Car-sharing service Lyft has decided it's time to retire that big pink, fuzzy mustache its cars have worn since its founding in 2012. After working with design firm Ammunition, the company known for its work with Beats by Dre, the new "21st Century update of the taxi light" is a pink plastic banana-sized mustache that sits on the dashboard. It's called a "glowstache."
The growing popularity of on-demand taxi services like Uber and Lyft is revolutionizing the way people get around in many cities. Early data is starting to show that in the long term, they could lead to a fundamental change in the whole industry. The first steps of this transformation are already being felt on the streets of New York.
Green transportation issues were not at the top of this year's midterm elections in the US, but the sweeping Republican victories – and probably new Senate Majority leader Mitch McConnell – could affect at least some aspects of how we get around without using as many resources as we used to.
In just a few years, on-demand ride services like Uber and Lyft have gone from practically nonexistent to a major presence in many cities around the world. While this change has caused consternation among governments and traditional taxi drivers, there's no doubt that the apps have had a huge effect on how many people get around. Now, researchers are trying to investigate what effect they might play on traffic congestion, and so far the results are bit cloudy.
The ongoing war of dominance in the mobile ridesharing industry between rival services Uber and Lyft (identified by its cars' pink mustaches) is showing no signs of stopping. One recent report based on Lyft data accused Uber's contractors of booking and canceling 5,560 rides since October 2013. New information is showing just how far Uber is willing to go to add to its roster of drivers, as well.
Mobile taxi service Uber has exploded in popularity recently, with major investments from Google and even partnering with the latest Transformers movie, but the meteoric rise has been tempered with controversy. In Europe and Asia, the app has sparked protests and has been legislated against to make it harder to use. The company's business practices are now falling under the microscope again, but this time it isn't coming from the old guard rallying against the upstart; instead competing ride on-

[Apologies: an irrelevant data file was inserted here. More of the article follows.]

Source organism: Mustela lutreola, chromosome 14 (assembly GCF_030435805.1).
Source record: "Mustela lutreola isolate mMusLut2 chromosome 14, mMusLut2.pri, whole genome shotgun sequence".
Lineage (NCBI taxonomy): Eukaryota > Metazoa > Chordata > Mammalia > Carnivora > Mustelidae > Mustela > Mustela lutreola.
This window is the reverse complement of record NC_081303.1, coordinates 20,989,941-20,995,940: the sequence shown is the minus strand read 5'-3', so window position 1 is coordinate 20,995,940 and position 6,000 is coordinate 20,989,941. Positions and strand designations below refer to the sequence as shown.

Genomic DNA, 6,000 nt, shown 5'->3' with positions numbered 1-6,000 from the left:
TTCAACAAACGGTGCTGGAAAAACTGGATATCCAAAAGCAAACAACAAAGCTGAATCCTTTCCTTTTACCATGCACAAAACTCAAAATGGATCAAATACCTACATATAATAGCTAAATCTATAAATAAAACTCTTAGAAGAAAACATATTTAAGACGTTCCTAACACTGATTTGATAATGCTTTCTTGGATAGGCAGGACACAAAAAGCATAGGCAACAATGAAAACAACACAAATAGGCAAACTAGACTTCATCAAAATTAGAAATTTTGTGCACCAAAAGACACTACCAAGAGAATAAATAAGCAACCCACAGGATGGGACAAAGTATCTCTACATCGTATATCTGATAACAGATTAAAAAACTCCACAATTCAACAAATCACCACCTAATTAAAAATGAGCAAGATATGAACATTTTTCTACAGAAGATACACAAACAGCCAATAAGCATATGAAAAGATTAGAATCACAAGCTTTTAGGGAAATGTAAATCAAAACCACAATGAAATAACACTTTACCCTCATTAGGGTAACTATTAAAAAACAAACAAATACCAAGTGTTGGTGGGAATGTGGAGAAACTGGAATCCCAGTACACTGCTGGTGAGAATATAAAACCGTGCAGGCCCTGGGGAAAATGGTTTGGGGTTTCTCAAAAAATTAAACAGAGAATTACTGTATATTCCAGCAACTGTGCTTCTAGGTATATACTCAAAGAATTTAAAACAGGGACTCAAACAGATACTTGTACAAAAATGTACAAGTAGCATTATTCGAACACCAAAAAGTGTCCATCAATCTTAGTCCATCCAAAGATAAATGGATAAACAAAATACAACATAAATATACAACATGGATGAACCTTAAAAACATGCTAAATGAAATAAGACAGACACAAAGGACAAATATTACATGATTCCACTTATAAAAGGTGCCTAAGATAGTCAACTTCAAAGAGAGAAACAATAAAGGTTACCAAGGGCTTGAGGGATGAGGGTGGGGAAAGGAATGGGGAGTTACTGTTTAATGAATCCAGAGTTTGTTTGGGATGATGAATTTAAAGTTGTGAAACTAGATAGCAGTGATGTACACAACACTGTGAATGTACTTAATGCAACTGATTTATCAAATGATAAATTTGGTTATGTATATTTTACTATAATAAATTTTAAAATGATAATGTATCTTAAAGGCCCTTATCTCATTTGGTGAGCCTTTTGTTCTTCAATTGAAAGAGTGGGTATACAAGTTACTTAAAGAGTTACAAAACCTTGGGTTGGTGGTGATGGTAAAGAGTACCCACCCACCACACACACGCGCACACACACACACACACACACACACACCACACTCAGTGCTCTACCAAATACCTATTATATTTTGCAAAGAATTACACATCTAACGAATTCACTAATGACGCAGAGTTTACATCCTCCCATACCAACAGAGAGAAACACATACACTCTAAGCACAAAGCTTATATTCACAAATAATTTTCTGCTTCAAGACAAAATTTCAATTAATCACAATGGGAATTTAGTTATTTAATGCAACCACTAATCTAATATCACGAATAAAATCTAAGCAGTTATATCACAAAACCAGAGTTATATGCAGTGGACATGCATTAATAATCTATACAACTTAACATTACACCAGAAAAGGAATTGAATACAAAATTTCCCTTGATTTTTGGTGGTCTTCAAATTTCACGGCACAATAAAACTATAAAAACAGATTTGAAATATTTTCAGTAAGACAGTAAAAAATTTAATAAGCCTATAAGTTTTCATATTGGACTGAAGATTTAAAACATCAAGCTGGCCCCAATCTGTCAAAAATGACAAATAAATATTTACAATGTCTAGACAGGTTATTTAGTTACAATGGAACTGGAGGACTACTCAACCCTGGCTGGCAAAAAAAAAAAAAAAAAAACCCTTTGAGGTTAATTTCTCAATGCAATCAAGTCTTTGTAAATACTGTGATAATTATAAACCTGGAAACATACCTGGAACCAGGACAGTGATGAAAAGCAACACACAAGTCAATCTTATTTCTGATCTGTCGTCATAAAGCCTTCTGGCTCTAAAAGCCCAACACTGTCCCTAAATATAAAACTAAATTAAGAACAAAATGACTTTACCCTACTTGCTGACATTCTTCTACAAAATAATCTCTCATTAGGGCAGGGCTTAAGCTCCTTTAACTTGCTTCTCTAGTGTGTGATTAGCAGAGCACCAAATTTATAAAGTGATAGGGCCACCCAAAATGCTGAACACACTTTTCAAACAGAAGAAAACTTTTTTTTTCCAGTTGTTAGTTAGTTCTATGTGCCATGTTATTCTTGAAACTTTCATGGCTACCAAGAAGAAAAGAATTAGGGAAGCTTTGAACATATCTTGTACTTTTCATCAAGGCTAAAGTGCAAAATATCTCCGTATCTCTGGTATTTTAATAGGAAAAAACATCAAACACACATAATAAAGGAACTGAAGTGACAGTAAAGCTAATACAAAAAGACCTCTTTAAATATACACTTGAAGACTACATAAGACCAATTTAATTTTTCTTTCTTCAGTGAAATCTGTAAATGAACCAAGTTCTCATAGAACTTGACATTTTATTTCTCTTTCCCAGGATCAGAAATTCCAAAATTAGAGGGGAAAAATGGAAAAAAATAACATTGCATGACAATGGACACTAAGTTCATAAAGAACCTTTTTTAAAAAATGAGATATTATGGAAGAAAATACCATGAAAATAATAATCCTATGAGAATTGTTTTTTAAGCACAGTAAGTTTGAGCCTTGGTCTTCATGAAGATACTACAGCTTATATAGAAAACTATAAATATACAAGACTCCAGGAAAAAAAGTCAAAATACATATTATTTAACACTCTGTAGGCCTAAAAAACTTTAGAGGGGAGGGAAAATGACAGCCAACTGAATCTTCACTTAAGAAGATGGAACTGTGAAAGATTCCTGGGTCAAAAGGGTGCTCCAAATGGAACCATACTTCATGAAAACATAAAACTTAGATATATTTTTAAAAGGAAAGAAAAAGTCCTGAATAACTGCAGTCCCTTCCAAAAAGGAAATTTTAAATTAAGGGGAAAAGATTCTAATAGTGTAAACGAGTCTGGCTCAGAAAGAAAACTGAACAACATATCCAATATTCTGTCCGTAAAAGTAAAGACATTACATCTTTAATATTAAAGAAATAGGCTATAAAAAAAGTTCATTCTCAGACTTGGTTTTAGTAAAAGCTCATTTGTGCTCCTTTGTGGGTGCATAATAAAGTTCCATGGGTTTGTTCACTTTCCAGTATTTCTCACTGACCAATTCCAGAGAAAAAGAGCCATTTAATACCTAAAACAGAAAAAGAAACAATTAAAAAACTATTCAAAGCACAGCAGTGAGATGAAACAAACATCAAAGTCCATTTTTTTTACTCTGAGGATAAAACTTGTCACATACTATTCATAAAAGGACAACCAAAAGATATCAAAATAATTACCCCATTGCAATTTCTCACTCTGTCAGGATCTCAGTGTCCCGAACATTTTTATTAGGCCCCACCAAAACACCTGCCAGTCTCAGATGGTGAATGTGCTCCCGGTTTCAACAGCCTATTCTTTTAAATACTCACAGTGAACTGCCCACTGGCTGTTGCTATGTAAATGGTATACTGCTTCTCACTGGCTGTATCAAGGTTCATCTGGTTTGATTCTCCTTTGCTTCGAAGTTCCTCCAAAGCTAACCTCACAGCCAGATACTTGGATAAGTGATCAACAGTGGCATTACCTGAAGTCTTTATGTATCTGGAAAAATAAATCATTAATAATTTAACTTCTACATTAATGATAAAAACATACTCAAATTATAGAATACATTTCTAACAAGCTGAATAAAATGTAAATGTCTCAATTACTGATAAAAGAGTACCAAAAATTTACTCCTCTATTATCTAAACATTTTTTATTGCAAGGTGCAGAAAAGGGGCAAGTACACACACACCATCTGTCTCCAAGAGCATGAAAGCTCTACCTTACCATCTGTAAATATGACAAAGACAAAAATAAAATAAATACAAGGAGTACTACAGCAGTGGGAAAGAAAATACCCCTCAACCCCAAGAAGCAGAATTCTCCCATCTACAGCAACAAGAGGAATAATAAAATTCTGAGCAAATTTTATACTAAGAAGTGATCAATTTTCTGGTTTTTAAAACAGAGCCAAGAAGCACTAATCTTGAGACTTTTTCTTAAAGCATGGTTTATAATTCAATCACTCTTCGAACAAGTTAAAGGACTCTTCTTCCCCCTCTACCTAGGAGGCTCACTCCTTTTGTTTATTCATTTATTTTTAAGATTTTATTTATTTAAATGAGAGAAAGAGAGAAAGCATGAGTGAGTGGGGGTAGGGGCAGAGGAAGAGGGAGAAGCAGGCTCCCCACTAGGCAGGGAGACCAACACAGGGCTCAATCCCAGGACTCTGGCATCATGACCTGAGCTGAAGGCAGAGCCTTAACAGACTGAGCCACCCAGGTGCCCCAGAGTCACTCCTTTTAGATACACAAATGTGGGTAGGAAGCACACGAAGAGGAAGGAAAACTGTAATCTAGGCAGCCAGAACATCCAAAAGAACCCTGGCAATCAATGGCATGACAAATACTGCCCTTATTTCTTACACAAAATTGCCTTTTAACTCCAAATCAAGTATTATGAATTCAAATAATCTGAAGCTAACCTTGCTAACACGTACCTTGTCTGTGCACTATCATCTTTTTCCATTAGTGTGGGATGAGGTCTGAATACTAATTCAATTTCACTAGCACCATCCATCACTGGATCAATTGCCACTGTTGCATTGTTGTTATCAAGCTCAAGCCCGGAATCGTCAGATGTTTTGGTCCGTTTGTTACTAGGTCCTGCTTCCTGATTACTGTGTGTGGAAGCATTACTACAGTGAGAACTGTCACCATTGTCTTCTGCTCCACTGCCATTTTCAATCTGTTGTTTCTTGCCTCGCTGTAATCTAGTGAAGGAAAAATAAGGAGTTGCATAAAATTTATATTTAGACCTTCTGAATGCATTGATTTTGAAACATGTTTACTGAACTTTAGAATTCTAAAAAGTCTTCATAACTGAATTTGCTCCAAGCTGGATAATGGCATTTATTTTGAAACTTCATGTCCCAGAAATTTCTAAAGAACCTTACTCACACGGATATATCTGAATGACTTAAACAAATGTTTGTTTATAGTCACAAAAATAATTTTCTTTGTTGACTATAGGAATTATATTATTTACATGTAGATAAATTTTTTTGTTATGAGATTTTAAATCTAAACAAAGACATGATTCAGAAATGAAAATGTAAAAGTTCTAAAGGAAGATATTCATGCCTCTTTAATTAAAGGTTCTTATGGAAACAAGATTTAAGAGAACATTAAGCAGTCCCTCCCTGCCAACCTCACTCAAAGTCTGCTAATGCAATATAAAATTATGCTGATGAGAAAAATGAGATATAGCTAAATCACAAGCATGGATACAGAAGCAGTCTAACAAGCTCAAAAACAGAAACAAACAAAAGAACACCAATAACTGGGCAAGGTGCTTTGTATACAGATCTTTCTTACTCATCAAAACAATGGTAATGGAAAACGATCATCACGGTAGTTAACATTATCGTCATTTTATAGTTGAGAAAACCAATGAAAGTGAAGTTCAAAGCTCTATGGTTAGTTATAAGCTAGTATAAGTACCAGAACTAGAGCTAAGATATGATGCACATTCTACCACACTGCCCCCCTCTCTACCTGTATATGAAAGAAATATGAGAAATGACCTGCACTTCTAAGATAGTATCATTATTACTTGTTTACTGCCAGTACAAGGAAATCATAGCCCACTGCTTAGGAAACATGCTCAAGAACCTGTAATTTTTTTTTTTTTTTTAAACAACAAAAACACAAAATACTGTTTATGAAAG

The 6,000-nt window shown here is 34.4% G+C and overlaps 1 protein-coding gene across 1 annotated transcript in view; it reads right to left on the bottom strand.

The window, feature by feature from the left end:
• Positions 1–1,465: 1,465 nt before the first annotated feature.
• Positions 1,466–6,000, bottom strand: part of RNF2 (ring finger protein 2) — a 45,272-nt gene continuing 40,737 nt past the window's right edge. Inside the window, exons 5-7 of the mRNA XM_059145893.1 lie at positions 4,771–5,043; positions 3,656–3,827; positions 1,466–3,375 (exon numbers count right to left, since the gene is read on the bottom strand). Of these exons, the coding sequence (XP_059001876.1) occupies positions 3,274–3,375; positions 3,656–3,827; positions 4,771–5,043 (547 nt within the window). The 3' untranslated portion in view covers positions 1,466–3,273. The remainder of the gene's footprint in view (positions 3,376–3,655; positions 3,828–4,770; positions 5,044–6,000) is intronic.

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Curious to see how the Formula E car swap goes down? During each hour-long race (or ePrix, as the series calls them), drivers have to make a pit stop to switch cars as the battery runs down. Of course, they want to do it as quickly as possible. It's kind of a tricky dance extricating oneself from the cockpit of one car and slipping into the seat of another facing the opposite direction. See the maneuver in the video below and read more at Jalopnik.
Those not-a-taxi ridesharing services are facing all sorts of difficulties, from union challenges to unfriendly local laws. Of course, they're also enjoyed by thousands of people around the world and have support from other union groups, so you're forgiven if you can't keep straight who's in favor of what on the issue. One thing is certain, though, France might soon be a completely anti-ridesharing country.
Friday was supposed to be the launch of taxi-rivaling, ride-sharing service Lyft in one of the cab's most iconic cities – New York. But with just a few hours to go before kickoff, Lyft's launch in the Big Apple was put off after due to legal battles with the state and city.
Perhaps you've seen Nissan's latest commercial, promoting the Sentra. It's a fairly simple little spot, showing the compact's driver blaring Billy Idol's Mony Mony, singing along and encouraging other motorists to join in.
It was just two weeks ago that the Teamsters issued a statement supporting European taxi drivers in their protest against those newfangled rideshare drivers who use the Uber app. But in Los Angeles this week, Teamsters stood with Uber drivers. What's going on here?